No word in English – 9/2/16

D2T High Res

On a daily basis, we use all types of language. Whether it’s in our native tongue or a foreign language, there are always words that we’re searching for. But there’s no word in English for ‘season break’; although I’ve heard the Eskimos have a lot of words for ice.

Yes, the Triathlon season is over for me. But that doesn’t mean I can or will just sit around until next spring when the season resumes. That would be a bad idea for far too many reasons to mention (including coaches yelling at me… 😉 :P). So in addition to several training opportunities between then and now, I’ve got a 50 mile bike ride and a Half Marathon scheduled before year’s end.

While it would be nice to take a chunk of time off, I know that doing so will derail my progress. I have several goals set for 2017, and the only way to reach them is to keep pushing forward. I realize it won’t always be perfect, but I will keep pushing forward. Nothing good ever comes easy.

And while I’m looking forward, I still wanted to reflect back on the season. During 2016, I did a total of 12 triathlons (6 indoor and 6 outdoor). I was able to cut significant time off of my swim and improve on the bike/run. I had to push through some obstacles, including 3 flats during 2 races, and work through some of the mental pieces (see 8/26 blog). All in all, I consider it a successful 1st full season, and a starting point to improve from for 2017.

Even though it was a success, I wouldn’t have made it this far without support from my coaches and Dare2Tri. The amount of support on so many different levels has helped to push me, to motivate me and to help make races possible. As well, because of their support, I will soon have a tandem to use. That will make a HUGE difference as we practice for / during the 2017 season. I could go on and on, but the bottom line is that I am extremely grateful to both my coaches and Dare2Tri. If you would like to help support Dare2Tri, please click here It will take you to my fundraising page.

Leave it all on the course – 8/28/16


With the Chicago Triathlon being the last triathlon of my season, as well as PT Mid-East Regionals, I had a lot I wanted to accomplish. One set of goals was related to the time ahead; the other set was to a final show of the 2016 effort. I’ll have more to say on both of these in the future. For now, I want to just focus on the event.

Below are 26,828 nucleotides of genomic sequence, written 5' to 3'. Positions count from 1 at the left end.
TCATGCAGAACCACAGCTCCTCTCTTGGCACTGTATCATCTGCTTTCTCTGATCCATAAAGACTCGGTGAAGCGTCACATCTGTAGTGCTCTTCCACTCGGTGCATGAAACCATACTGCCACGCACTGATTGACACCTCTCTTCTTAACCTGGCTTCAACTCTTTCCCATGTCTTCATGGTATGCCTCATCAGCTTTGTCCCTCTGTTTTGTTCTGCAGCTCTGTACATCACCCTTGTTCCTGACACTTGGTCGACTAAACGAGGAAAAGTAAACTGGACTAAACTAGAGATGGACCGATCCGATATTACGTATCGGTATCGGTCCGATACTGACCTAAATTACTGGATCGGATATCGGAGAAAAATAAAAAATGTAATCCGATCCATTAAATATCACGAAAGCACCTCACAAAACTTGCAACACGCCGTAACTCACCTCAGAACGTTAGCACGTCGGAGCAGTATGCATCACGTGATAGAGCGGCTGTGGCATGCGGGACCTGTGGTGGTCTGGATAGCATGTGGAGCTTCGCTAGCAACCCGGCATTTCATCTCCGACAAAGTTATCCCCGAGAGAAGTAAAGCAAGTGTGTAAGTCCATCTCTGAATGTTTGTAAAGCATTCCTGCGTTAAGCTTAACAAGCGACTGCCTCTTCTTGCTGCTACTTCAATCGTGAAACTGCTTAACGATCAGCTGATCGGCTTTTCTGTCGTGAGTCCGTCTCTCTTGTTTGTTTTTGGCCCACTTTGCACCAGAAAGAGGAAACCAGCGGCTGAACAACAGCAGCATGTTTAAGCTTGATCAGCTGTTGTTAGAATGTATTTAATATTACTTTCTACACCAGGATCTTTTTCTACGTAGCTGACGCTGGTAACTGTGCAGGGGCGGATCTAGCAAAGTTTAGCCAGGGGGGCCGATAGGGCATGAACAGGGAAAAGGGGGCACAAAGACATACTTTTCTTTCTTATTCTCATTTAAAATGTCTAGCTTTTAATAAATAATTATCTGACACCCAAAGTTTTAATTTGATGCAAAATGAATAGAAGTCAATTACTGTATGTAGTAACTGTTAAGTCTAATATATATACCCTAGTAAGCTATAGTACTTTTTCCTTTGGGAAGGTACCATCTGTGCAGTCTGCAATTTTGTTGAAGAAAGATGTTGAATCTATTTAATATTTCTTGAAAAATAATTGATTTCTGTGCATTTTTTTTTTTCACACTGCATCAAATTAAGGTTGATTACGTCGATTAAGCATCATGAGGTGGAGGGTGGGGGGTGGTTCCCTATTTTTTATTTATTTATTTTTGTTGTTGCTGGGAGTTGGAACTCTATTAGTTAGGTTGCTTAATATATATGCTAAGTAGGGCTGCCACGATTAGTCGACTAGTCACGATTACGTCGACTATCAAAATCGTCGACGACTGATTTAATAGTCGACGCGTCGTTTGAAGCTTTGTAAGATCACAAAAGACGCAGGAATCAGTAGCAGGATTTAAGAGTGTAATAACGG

After arriving and getting transition set up, we all made the long walk to the starting area. I am glad that Luke convinced me to keep my shoes on instead of going barefoot, and I now see why they give you a swim check bag. Trying to do about 1/2 mile in bare feet would be a VERY bad decision. We did a team photo and then got into line for the start.

Lake Michigan was very calm and with a 70 degree water temperature, I went without my wet suit. We were the second Sprint group into the water, and it went very well. I’m still slower in Lake Michigan than I am anywhere else; not sure why. After about 28 minutes in the water, I had a little bit of trouble getting up the stairs (swim exit). But Luke and others at the exit helped steady me and we made it towards transition.

As I mentioned earlier, swim out to transition was a LONG way away. We made it back and headed out on the bike after about 12 minutes (swim out to bike out). With the exception of the second turnaround, the bike went great. On that turn, we ended up hitting the curb and having to do a quick dismount to avoid falling.

Up to this point, things had gone extremely well. Perhaps not as fast as I had wanted, but a good swim followed by a good bike. Then things unraveled a bit.

Whether the sun had been behind clouds or the breeze had masked it, it got extremely humid on the run. To the point where I was struggling to run for even a full minute. I had some tighthness a couple of times, but managed to stretch it out. So after crossing the finish line, I was surprised when I could barely stand. Long story short is that I was dehydrated and didn’t realize it. Enough fluids fixed that pretty quickly.

If you would like to see photos and full result information, please click here

While it didn’t go exactly as planned, there were still a lot of good things that came out of the day. As well as some benchmarks to push forward from for 2017. I also learned a very valuable lesson about hydration, which I will have a chance to put to use during the remainder of my 2016 events.